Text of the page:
The barter model is indeed the source of many propositions that form the body of modern international trade theory. Despite severe criticism of other aspects of classical theory the barter model has stood the test of time. Its survival can be attributed partly to its applicability to current policy issues in the country in which it originated, and partly to its internal consistency. It was logically immune to criticisms of general equilibrium and macroeconomic methods and was aggregative in scope.
The classical school was interested in establishing the direction in which the terms of trade would move as a result of exogenous disturbances to equilibrium such as would arise from tariffs, hoarding, harvest failures, income transfers (or other remittances) and productivity changes. More powerful methods today make it possible to derive additional implications from the model and to deduce, in cases where the relevant data are available, the probable magnitude of changes in the terms of trade. The purpose of this and the following two chapters 1 is to show how these results may most simply be obtained. The main focus of our attention will be on comparative statics rather than dynamics or monetary considerations.
The nature of comparative statics analysis is a contrast between two positions, usually positions of equilibrium, distinguished from one another by a shift in some parameter such as that which would be brought about by a change in economic policy. The policy change disturbs the initial equilibrium by causing excess demand for one commodity and excess supply of another commodity. The disequilibrium must then be eliminated, if a new equilibrium is to be reached, by an adjustment in some other variable. The adjusting or equilibrating variable may be another policy change, or a process of adjustment that is sufficiently predictable to be considered automatic.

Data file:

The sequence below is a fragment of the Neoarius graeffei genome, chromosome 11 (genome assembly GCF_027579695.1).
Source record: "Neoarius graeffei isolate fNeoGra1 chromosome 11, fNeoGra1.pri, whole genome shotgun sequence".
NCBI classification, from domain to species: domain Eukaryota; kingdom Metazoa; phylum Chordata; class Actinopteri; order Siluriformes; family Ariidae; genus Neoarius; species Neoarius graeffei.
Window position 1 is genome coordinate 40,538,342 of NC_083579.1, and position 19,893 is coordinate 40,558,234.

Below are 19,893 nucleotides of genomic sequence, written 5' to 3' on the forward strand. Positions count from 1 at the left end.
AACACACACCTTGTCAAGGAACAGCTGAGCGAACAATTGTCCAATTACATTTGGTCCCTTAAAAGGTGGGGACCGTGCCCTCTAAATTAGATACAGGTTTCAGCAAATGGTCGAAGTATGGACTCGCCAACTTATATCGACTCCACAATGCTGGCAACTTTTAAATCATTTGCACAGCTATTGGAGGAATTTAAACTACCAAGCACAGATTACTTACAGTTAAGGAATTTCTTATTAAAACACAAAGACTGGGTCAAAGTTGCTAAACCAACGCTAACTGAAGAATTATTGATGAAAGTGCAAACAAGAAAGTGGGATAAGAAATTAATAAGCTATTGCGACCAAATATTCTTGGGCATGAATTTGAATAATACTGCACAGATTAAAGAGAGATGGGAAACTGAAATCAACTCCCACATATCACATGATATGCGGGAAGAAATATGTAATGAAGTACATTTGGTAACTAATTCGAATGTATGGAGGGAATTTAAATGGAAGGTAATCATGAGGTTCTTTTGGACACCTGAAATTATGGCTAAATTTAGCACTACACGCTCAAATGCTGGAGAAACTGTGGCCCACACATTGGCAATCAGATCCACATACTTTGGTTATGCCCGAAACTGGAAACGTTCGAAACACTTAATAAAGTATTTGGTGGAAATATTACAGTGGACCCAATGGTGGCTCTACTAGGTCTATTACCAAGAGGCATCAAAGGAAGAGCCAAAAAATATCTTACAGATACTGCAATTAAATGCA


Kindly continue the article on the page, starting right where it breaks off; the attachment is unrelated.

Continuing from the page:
In classical international trade theory the adjustment mechanism was presumed to be automatic. A policy change would disturb balance-of-payments equilibrium, induce a gold flow and, through a change in relative price levels, a change in the terms of trade. Today this mechanism is not so automatic in the sense that central bank and government reaction to disequilibrium in the balance of payments is predictable. Besides the traditional inflation-deflation method of the gold standard, a disequilibrium may be corrected by borrowing (in the short run), trade controls, tax changes, technological changes (in the long run), or the exchange-rate adjustment. Most of these methods have been used2 by one country or another since the breakdown of the gold standard system to resolve balance-of-payments crises.
Because of this change in institutional response to disequilibrium, any analysis of policy change necessarily involves elements of taxonomy. Such questions as: "Do tariffs improve the balance of trade?" cannot be given an equivocal reply; the answer depends on the other policies followed by the government. A tariff disturbs the initial equilibrium and therefore requires, for a new equilibrium to be reached, a change in some other policy; it may involve changes in any or all of the policies listed above.
But exploring all conceivable policy alternatives would be tedious and unrewarding pedantry. For that reason it is convenient to assume that, for analytical purposes, the classical mechanism is operative, that the terms of trade "automatically" adjust to correct disequilibrium. The first step in the comparative-static analysis is therefore to determine the effect of policy changes on the terms of trade or domestic price ratios. It will be shown later that results thus obtained can be used to demonstrate the working of any alternative mechanisms of adjustment.